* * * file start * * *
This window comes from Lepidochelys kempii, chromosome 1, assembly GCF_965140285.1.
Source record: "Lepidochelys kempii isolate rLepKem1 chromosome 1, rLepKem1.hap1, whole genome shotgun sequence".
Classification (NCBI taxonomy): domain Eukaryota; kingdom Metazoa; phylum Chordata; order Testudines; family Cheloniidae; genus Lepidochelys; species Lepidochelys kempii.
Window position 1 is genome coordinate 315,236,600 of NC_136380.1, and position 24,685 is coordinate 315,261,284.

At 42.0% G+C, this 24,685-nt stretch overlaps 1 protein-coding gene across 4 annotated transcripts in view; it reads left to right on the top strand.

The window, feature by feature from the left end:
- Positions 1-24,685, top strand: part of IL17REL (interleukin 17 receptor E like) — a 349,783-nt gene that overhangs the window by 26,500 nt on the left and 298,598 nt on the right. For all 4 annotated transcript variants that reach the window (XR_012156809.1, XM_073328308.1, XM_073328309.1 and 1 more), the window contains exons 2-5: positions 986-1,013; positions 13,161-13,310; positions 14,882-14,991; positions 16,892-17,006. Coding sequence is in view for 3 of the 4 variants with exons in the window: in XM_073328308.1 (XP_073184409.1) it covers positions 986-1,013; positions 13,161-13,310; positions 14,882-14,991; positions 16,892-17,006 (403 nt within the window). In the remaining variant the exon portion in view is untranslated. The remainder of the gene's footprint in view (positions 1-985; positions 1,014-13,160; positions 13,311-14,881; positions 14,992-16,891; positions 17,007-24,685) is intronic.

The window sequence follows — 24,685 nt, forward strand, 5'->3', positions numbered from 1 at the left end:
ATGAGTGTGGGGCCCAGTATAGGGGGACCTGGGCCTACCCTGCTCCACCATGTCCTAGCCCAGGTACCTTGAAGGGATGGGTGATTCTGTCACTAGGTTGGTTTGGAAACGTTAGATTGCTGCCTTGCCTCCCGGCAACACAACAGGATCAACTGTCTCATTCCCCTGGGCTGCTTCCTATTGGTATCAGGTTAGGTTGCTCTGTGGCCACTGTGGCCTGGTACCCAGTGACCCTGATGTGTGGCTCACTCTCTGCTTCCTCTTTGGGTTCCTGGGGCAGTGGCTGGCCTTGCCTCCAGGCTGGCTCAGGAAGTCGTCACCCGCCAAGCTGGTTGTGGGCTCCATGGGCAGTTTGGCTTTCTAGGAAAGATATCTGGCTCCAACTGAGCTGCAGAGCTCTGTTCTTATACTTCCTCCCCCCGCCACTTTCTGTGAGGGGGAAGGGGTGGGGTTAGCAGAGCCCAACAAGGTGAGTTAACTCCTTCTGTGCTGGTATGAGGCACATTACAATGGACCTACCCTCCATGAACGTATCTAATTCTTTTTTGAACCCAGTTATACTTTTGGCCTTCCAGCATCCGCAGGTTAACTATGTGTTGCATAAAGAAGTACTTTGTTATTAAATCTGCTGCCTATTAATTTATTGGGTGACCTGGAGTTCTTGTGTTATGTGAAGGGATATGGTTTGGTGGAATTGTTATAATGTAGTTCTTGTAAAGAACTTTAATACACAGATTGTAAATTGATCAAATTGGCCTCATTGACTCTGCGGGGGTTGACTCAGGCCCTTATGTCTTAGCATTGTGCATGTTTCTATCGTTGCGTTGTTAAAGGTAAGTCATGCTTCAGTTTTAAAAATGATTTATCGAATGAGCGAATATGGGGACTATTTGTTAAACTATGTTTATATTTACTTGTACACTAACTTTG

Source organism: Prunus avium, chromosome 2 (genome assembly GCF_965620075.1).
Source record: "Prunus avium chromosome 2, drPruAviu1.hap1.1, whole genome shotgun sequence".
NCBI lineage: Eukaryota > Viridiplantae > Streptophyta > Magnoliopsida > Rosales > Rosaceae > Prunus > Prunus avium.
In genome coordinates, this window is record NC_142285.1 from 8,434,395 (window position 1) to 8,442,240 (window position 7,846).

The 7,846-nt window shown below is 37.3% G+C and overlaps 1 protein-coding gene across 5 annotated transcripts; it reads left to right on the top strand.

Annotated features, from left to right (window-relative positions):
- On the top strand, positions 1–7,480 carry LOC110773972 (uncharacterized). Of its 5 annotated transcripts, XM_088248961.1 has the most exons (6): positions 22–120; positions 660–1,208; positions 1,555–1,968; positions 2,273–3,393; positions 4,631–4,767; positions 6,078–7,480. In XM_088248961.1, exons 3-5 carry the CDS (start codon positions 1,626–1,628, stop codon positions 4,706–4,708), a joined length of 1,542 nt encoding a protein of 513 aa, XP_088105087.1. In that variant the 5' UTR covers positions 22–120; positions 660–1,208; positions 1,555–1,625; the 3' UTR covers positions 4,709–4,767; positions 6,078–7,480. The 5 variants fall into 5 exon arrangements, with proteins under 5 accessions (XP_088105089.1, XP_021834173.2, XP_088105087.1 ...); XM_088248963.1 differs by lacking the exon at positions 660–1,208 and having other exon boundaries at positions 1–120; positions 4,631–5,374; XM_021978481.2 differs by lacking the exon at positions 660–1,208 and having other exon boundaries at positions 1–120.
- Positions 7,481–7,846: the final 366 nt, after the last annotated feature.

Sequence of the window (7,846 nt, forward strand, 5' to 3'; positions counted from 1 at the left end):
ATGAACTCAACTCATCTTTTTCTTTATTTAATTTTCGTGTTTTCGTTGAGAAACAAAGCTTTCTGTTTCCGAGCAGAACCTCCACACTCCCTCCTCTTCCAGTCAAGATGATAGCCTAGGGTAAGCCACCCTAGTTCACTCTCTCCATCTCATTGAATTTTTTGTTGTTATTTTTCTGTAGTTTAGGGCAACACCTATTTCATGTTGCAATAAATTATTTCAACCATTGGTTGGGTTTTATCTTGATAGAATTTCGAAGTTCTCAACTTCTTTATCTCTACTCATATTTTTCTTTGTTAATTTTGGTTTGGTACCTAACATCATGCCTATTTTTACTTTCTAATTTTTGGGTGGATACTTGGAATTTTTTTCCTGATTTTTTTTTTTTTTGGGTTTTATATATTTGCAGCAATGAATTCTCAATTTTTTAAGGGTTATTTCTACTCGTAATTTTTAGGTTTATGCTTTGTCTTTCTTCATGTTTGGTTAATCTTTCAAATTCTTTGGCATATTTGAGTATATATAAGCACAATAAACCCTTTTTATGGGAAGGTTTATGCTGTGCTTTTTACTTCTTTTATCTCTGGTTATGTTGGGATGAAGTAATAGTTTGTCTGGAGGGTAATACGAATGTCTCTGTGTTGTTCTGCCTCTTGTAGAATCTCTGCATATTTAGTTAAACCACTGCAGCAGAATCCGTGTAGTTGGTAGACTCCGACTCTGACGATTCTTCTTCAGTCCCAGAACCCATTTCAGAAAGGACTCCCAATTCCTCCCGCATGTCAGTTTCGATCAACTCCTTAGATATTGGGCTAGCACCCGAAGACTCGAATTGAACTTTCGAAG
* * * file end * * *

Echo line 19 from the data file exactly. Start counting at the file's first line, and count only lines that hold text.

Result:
ATGAACTCAACTCATCTTTTTCTTTATTTAATTTTCGTGTTTTCGTTGAGAAACAAAGCTTTCTGTTTCCGAGCAGAACCTCCACACTCCCTCCTCTTCCAGTCAAGATGATAGCCTAGGGTAAGCCACCCTAGTTCACTCTCTCCATCTCATTGAATTTTTTGTTGTTATTTTTCTGTAGTTTAGGGCAACACCTATTTCATGTTGCAATAAATTATTTCAACCATTGGTTGGGTTTTATCTTGATAGAATTTCGAAGTTCTCAACTTCTTTATCTCTACTCATATTTTTCTTTGTTAATTTTGGTTTGGTACCTAACATCATGCCTATTTTTACTTTCTAATTTTTGGGTGGATACTTGGAATTTTTTTCCTGATTTTTTTTTTTTTTGGGTTTTATATATTTGCAGCAATGAATTCTCAATTTTTTAAGGGTTATTTCTACTCGTAATTTTTAGGTTTATGCTTTGTCTTTCTTCATGTTTGGTTAATCTTTCAAATTCTTTGGCATATTTGAGTATATATAAGCACAATAAACCCTTTTTATGGGAAGGTTTATGCTGTGCTTTTTACTTCTTTTATCTCTGGTTATGTTGGGATGAAGTAATAGTTTGTCTGGAGGGTAATACGAATGTCTCTGTGTTGTTCTGCCTCTTGTAGAATCTCTGCATATTTAGTTAAACCACTGCAGCAGAATCCGTGTAGTTGGTAGACTCCGACTCTGACGATTCTTCTTCAGTCCCAGAACCCATTTCAGAAAGGACTCCCAATTCCTCCCGCATGTCAGTTTCGATCAACTCCTTAGATATTGGGCTAGCACCCGAAGACTCGAATTGAACTTTCGAAG